The University of Exeter Energy Policy Group is the home of the new series of Palgrave Pivots on Progressive Energy Policy. Pivots are 25,000 to 50,000 words in length and can be single or multi-authored. Applications from all disciplines are welcomed provided proposals are relevant to multiple parts of the energy system and about processes of change towards a sustainable economy. The pivots can be single or multi-authored but not edited.
In brief we are seeking pivots that are:
- important to understanding the role of energy policy within processes of sustainable and equitable energy transitions.
- pivotal in nature, i.e. pivots should seek to be visionary, challenging conventional wisdom and/or arguing for new and innovative ways of understanding and engaging with energy policy.
- theoretically informed but firmly evidence-based seeking to link theory and policy to outcomes and practices.
- capable of investigating energy policy within broader political, social and economic contexts.
Progressive Energy Policy Series
Pivots should be relevant to the transition from the current non-sustainable, fossil fuel based energy system to an environmentally sustainable, equitable, low carbon system. We are interested in this at all levels of governance including domestic, regional, international as well as inter- and intra-regional studies. We are also interested in the links between energy transition and economic growth within the context of creating and maintaining a broadly sustainable economy as well as interactions between energy, climate, development, economic and security policy.
This brief for the energy policy pivots would mean that we are not interested in general descriptions of policies but we are interested in what is behind a policy and its outcomes. For example, interactions between stakeholders, power relations and interests that precede the policy and illuminate how it came it came into being; why the specifics of the institutions, design, rules and incentives are as they are; how it then interacts in practice with other energy policy objectives as well as with other policy areas of the country, region or locale; how the policy impacts on stakeholders, such as business costs and practices, and consumers. We are also interested in the development of a theory of transition related to practice.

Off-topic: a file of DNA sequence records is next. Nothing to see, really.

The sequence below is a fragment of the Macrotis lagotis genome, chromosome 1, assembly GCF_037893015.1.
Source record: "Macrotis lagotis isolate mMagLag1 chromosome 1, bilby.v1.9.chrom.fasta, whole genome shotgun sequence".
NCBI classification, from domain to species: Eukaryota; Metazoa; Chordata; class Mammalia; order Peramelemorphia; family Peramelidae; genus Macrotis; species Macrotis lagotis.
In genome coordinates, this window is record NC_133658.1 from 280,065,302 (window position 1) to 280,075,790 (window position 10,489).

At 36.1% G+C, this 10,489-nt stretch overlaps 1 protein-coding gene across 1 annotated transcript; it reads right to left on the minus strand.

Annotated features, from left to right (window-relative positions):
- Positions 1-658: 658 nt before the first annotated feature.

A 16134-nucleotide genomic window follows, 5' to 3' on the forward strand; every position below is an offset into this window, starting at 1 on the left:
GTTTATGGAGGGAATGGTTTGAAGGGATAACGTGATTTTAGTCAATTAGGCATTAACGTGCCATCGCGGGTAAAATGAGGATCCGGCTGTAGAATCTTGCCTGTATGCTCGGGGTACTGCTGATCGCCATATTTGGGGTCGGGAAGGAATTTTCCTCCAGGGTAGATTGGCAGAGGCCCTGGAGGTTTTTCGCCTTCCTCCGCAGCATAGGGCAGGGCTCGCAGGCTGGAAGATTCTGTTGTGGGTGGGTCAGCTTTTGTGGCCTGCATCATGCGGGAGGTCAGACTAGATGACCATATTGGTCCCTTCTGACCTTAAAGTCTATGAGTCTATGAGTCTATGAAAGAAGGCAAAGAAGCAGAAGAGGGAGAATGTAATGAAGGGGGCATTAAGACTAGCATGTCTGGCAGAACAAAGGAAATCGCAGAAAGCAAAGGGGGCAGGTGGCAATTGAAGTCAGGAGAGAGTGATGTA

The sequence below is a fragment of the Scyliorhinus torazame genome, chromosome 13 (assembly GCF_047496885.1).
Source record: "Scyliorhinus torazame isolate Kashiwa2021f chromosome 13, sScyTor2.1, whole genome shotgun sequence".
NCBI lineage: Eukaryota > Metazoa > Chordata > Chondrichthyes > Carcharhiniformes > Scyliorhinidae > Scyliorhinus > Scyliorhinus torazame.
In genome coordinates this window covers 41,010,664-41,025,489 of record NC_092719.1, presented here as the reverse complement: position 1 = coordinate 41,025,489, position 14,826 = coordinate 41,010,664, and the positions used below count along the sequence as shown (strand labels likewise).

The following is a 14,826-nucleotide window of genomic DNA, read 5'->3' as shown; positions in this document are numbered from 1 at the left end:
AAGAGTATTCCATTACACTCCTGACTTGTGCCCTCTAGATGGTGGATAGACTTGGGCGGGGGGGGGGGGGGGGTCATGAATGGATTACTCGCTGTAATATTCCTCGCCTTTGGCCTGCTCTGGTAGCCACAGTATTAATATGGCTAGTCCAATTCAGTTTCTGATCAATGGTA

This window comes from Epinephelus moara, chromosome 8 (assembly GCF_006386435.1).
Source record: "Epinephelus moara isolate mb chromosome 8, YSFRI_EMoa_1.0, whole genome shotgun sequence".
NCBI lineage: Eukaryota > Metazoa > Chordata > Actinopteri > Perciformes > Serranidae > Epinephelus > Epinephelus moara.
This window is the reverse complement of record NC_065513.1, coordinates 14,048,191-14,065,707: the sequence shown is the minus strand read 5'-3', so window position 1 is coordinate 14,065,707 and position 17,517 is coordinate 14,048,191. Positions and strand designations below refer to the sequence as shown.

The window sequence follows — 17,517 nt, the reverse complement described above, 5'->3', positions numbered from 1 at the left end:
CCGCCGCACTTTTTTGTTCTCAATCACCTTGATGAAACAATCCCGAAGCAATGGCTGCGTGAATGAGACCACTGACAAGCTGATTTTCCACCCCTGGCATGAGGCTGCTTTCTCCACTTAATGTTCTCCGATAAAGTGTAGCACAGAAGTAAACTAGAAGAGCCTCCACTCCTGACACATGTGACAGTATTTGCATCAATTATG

This means we are focussed on energy systems not stand alone issues; inter-connections within and between systems and on analyses that move beyond description to evaluate and unpack energy governance systems and decisions. As an example, we would be interested in an analysis of PV policy in Spain if it assessed how this policy fitted within (or not) the wider energy policy and the transformation of the Spanish energy system to a sustainable one; what the political discussions behind the policies had been (i.e. how the level of payments or change of rules which had taken place were agreed; what, who and how actors were involved in these discussions; and which and how actors were excluded from such discussions); what the implications of the policy change are/were for the energy system, for distributional impacts on customers; and whether or not the impacts fit with wider goals towards a sustainable economy. What we would not be interested in is a straight description of solar policy in Spain, without reference to how it fitted in elsewhere, how it came into being or what its consequences were .
Choice of topic for pivots is open to anywhere in the world provided our focus above is met.
To apply for a pivot, authors need to complete and submit an initial proposal (DOC)
For more information view the Progressive Energy Policy Pivots flyer (PDF) and the Palgrave summary on their Pivot series (PDF)
Post your comments and questions for the speakers here